The best thing about Ed Stetzer’s Subversive Kingdom is that it’s true. First, it’s true that Jesus has inaugurated the kingdom and that the kingdom has not yet eradicated all the competitors. Second, it’s true that the best way for Christians to live out the Kingdom of God vis-à-vis neighboring communities is as subversives. Neither hiding in our own little enclaves nor trying to conquer those communities through force of arms or legislation is the appropriate strategy.
In talking about the “already and not yet” aspect of the Kingdom Stetzer uses inauguration language and the D-Day imagery (D-Day was the decisive point of WW2 in Europe, but not the end of the war) without mentioning either Tom Wright or Oscar Cullmann. This is characteristic of the book as a whole. He shows broad familiarity with theology, biblical studies and missiology without the name-dropping and scholarly apparatus one would expect in a book written for academics. Rather, SubversiveKingdom is a popularization of important themes in recent theology It is thus of value to “ordinary” Christians.
The ten chapter book breaks down into three sections:
- A Subversive Way of Thinking: In this section Stetzer provides his basic analysis of the biblical and theological case for seeing the Kingdom of God as subversive.
- A Subversive Way of Life: This section delineates the personal development required for living as an agent of the subversive kingdom. A substantial part of this section is drawn from the Sermon on the Mount. I found this section to be the weakest part of the book, lapsing too often into repetition and sentimentality. The final chapter, on the elimination of Idols, was the strongest.
- A Subversive Plan of Action: In this section, Stetzer turns to considering action plans for congregations. The strategy he proposes seeks to balance both evangelism and social action. He’s convinced that people need Jesus, apart from whom they will never experience deliverance from sin and death. He’s also convinced, however, that the church needs to demonstrate the reality of God’s kingdom through ministries that meet the practical needs of people in their communities and wider world.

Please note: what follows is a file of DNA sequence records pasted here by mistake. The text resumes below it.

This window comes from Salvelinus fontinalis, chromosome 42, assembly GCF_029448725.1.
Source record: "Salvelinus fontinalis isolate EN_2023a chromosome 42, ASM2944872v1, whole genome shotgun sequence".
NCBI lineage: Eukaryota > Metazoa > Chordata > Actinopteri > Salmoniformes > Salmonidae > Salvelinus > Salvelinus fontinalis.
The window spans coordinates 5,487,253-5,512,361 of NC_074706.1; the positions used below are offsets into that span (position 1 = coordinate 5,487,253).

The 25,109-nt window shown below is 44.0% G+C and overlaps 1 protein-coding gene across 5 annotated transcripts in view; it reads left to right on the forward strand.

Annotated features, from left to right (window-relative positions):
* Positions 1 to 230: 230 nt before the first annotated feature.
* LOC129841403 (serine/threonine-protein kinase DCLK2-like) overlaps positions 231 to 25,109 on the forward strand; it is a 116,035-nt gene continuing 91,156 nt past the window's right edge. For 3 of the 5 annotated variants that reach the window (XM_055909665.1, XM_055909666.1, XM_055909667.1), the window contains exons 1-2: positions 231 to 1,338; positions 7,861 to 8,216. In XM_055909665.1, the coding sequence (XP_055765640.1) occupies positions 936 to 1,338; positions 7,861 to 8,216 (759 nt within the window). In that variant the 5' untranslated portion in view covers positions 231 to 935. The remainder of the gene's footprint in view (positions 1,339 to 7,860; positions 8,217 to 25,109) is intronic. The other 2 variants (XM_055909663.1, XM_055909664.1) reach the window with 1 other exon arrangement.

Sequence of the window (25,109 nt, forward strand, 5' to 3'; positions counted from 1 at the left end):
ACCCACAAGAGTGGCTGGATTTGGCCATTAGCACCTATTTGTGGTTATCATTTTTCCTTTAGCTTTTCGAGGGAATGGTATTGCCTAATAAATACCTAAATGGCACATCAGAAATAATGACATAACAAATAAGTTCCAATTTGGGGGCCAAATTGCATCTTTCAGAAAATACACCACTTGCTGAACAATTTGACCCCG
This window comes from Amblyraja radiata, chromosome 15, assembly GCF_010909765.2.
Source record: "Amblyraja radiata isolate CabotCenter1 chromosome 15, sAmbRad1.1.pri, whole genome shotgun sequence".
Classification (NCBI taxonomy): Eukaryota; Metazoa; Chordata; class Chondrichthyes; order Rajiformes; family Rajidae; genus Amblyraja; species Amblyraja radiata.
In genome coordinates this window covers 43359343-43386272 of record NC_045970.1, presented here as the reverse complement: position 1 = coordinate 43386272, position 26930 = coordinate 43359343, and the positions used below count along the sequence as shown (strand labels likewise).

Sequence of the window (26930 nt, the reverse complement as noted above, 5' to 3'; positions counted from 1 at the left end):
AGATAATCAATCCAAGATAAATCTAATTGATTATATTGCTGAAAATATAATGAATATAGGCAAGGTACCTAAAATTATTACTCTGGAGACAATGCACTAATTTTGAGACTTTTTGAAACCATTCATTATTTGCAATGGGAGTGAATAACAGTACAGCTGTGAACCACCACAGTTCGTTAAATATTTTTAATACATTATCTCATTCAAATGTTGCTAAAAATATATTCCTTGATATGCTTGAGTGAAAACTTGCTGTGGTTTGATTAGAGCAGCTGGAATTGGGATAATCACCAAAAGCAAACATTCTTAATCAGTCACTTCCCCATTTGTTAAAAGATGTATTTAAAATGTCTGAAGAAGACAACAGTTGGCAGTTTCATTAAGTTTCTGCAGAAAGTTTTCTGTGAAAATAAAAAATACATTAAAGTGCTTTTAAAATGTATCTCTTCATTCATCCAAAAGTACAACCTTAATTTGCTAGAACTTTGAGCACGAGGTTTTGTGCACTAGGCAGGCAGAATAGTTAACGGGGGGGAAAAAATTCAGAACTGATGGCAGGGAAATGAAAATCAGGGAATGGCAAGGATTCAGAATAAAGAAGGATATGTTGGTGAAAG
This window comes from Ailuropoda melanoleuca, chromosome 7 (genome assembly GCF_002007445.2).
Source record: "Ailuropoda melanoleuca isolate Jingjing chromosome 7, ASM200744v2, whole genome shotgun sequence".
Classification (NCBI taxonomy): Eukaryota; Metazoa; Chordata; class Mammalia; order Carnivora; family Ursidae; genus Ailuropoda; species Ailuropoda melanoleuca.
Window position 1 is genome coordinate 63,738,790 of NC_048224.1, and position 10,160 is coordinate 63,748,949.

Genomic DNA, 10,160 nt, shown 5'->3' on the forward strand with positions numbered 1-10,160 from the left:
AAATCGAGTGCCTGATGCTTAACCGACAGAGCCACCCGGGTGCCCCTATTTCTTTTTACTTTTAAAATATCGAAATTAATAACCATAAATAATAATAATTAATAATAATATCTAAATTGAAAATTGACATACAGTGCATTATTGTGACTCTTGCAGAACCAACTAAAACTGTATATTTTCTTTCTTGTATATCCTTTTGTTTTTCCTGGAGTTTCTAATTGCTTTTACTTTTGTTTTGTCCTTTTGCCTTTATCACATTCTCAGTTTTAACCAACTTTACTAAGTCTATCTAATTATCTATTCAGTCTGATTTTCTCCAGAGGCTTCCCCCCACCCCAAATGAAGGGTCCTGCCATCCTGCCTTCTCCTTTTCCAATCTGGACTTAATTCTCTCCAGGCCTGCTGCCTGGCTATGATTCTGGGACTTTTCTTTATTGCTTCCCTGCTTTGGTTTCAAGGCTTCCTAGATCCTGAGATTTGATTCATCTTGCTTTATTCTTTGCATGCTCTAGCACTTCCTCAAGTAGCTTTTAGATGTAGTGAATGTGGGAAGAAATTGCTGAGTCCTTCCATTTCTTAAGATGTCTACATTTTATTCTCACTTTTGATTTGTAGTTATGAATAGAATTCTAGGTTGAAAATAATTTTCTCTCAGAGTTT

Some modern evangelicals have marginalized the kingdom, focusing only on individuals coming to faith in Jesus. In their Christology they have too often imagined that the first thing Jesus did of soteriological value was dying on the cross. Stetzer doesn’t follow that route. Though he sometimes evidences too much individualism, he is strongly committed to the role of the church not only in mission, but in soteriology. He also counts Jesus’ incarnation as soteriologically significant.
I really appreciate how Stetzer, a Southern Baptist pastor and leader, writes for a broader audience than his own denominational family. His generous approach draws in other Christian traditions by looking to churches of many denominations for his examples of various ways of “getting it right.”
I have two primary critiques of the book. The first has to do with substance. Stetzer seems stuck on some modern assumptions. On p. 15 he writes, “Through Jesus’ teaching and preaching, he was proclaiming to everyone that they could be part of God’s agenda on earth by repenting and believing, that this ‘kingdom of heaven’ was primarily spiritual in nature.” This is related to where he later says (p. 35), “Some people love the perceived opinions and politics of King Jesus more than they love the King himself. Yet Jesus never promoted his politics, although he did respond to political questions.” We’re talking here about a king who has a kingdom. Saying this kingdom is “primarily spiritual in nature” (as opposed to what?) and that this king “never promoted his politics” is incomprehensible – unless we are forced to use modern understandings of “spiritual” and “politics.” Jesus wants to exercise actual authority in the public, external world. A spiritual/non-spiritual dichotomy won’t work; neither will the notion of a non-political king.
My second critique is more formal. I believe this book could use more careful editing. A couple of examples. Beginning on p. 33 Stetzer discusses the parable of the enemy planting weeds among the wheat. Jesus’ explanation indicates that the weeds are non-believers in the midst of those who believe. Stetzer concludes from this, rightly I believe, that “we are not responsible for weeding,” i.e., we are not called to go heretic hunting among the members to achieve a completely pure church. Later on, however, (p. 58) Stetzer evokes another weed metaphor, talking about the “‘weeds’ of pain, abuse, worry, and danger.” It would be clearer if he’d been consistent in his usage of the “weed” imagery. A second area in which closer editing would have helped is in some of the word choice. When he says (p. 60) that “Crack use was epidemic” “endemic” would have fit better. The other word choice that jumped out at me was on p. 100: “All too often the nearness of a particular subject matter can gauze it from careful notice.” Using “gauze” as a verb strikes me as odd.
Stetzer dedicates this book to “small church pastors” (though, oddly, only mega-church pastors provided blurbs for the front pages). Pastors of any size church that want to introduce their people to a broader conception of the kingdom, particularly one that presses past the too-popular notion that it is something far off, either in time and/or space, will profit from this book. It would be especially useful for small group studies.